As school begins again in Hampshire and Franklin Counties, the Tobacco Free Community Partnership (TFCP) wants to remind parents that the tobacco industry continues to produce new and varied nicotine delivery products, like e-cigarettes and vape pens that are sweet, cheap, and easy for young people to get. These products are not regulated by the FDA and there is no way of knowing how much nicotine or other chemicals they contain. They come in candy and fruity flavors and have become trendy among young people; in fact their use is on the rise among high school students. In Massachusetts, high school students who have ever used e-cigarettes doubled from 5% in 2011 to 10.7% in 2013.
This is important because nicotine is highly addictive and it can produce chemical and structural changes in the developing adolescent brain that may lead to future alcohol and other drug addictions. Flavored tobacco products are considered “starter” products by the FDA, that aid in establishing patterns that can lead to long-term addiction.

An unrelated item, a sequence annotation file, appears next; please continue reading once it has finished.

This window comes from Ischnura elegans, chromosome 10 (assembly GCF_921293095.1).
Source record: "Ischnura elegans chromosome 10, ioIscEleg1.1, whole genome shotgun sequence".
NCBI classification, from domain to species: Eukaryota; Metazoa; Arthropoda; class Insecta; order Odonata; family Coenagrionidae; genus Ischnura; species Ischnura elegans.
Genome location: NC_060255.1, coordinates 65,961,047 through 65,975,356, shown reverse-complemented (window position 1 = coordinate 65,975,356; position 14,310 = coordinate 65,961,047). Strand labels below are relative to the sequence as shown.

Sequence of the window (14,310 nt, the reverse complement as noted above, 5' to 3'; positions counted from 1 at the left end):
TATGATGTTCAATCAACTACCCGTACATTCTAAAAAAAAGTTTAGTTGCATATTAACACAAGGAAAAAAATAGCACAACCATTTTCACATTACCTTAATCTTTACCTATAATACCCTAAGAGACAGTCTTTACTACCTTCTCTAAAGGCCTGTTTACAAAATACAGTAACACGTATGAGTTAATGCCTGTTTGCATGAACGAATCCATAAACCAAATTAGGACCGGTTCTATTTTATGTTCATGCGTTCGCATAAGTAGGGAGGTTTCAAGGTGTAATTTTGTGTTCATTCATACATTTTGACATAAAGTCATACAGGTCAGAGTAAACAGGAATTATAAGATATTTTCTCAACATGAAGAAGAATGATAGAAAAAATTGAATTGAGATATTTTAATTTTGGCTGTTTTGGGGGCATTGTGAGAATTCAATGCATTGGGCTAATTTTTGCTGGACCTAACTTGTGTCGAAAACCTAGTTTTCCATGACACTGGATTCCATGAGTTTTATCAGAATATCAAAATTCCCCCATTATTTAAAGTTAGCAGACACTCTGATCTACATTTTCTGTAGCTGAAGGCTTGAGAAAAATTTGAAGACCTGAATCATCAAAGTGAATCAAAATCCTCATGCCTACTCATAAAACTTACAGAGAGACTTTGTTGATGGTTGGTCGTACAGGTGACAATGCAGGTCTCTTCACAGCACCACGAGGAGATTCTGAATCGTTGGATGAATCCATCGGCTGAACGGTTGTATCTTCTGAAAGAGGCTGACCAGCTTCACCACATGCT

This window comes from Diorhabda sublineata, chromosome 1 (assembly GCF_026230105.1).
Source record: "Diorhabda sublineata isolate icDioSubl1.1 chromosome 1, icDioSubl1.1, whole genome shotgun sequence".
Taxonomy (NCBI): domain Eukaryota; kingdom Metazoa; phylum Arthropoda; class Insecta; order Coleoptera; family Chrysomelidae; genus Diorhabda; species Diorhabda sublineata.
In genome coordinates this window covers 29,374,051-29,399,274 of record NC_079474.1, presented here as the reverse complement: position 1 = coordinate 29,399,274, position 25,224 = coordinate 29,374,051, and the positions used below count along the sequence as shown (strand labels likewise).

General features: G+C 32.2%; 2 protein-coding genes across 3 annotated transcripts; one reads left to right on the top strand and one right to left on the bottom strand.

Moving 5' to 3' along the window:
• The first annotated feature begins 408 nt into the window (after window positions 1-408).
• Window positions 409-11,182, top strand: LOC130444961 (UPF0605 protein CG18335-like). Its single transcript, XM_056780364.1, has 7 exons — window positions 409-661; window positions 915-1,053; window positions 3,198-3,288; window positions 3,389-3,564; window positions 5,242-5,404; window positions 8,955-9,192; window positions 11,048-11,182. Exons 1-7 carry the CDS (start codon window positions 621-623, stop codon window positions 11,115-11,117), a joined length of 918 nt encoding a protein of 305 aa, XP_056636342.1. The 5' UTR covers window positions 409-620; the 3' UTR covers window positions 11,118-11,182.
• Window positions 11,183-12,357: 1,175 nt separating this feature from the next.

New data from the 2011-2013 National Youth Tobacco surveys of middle and high school students show that students who smoke e-cigarettes, but have never smoked conventional cigarettes, are almost twice as likely to have the intention to smoke conventional cigarettes in the next year.
The TFCP for Hampshire and Franklin Counties encourages parents and teachers to look around to see what’s being sold in your community. Talk with kids about nicotine and products like vape pens, e-hookah, and e-cigarettes and ask them what they see. Many municipal Boards of Health have taken strong action to make these products less available to young people in their communities and we encourage concerned adults to support their local Board of Health in this work. With coordinated action between parents, teachers, students, and governing bodies the next generation could be tobacco free. For more information on the Council please visit: www.hampshirecog.org
Featured image courtesy of Lindsay Fox via Flickr under Creative Commons.